CORK GAA and Rebel Óg launched an exciting new competition for U14 players this week at Páirc Uí Chaoimh.
Under this new structure, eight regional teams will form two groups of four teams to play in a league format, with the next phase of the competition pitting the top two teams in each group in to the cup with the third and fourth placed teams entering the shield.
The structure will cast the net far and wide catering for 400 players between hurling and football in games running from May to August.
The teams have been drawn up on a geographical basis but with soft borders on the traditional divisional boundaries to ensure all teams are of a similar standard. The Rebel Óg Coaching Games Development Administrators have been busy over the last six months looking at players and organising internal games to determine appropriate structures to meet the needs of players development at U14 level in Cork and this new format breaks away from the regional structure used in the past which consisted of four regional teams followed by a move to 48 players in hurling who went on to represent Cork at the inter county tournaments.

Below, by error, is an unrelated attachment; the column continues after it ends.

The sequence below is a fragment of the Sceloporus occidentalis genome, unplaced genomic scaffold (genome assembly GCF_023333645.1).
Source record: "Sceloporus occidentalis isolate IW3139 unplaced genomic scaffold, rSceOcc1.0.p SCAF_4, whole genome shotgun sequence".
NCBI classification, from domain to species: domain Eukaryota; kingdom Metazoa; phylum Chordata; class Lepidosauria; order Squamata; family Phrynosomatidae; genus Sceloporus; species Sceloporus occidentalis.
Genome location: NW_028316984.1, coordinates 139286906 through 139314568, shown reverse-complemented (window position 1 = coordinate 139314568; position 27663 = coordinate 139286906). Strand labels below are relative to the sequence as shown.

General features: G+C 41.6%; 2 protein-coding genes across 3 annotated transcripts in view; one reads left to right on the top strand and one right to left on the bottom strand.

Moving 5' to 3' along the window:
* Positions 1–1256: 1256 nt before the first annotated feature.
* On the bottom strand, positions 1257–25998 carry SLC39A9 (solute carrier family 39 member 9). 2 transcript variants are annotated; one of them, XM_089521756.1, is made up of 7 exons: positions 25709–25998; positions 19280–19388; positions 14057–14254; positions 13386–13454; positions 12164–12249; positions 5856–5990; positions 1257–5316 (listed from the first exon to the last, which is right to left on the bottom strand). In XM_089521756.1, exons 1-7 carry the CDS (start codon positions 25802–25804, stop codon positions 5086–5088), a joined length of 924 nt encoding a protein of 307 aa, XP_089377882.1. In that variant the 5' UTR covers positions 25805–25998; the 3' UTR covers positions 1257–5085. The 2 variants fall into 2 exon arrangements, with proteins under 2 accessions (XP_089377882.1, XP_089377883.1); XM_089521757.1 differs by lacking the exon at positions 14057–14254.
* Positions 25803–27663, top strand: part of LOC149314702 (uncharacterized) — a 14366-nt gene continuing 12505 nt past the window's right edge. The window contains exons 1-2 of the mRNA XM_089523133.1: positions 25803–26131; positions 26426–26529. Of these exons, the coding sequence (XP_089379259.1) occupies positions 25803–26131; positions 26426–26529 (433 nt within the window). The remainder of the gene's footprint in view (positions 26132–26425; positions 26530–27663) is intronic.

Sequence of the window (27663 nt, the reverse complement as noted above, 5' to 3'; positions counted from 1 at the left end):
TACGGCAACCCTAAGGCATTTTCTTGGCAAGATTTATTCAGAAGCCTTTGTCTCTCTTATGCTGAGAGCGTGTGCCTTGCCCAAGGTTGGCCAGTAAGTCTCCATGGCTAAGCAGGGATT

Speaking at the launch, Cork County Board chairperson, Tracey Kennedy, welcomed the new format noting that “clubs throughout the county should benefit from this structure as there will be more club players involved in a full season of activity at a high level and they will return to their clubs as better players.”
County Coaching Officer Ronan Dwane attended the launch and is very optimistic that the new league format will ensure that “very few players can slip through the net as the increase in teams from four to eight means that squads are more localised allowing more players to be involved over a full season.”
County Games Manager Kevin O’Callaghan feels this is a very exciting move for Cork GAA and “given the size of the county, it is appropriate to cast the net wider given that there is much evidence across the world at this point to indicate that increasing participation in a development programme will result in an improvement in overall playing standards and a broader pool of players capable of playing at elite level in future years.
“The move away from formal inter-county activity demonstrates a commitment to long term player development, rather than short term inter-county success, which has no correlation with inter county performance in future years. In this context, this new format represents an age appropriate pathway for players to start out at representative level in Cork.”
Games commenced in football on Monday, with further games pencilled in over the next four months. Modified rules are in place to ensure swift movement of the ball and to encourage quick decision making from players.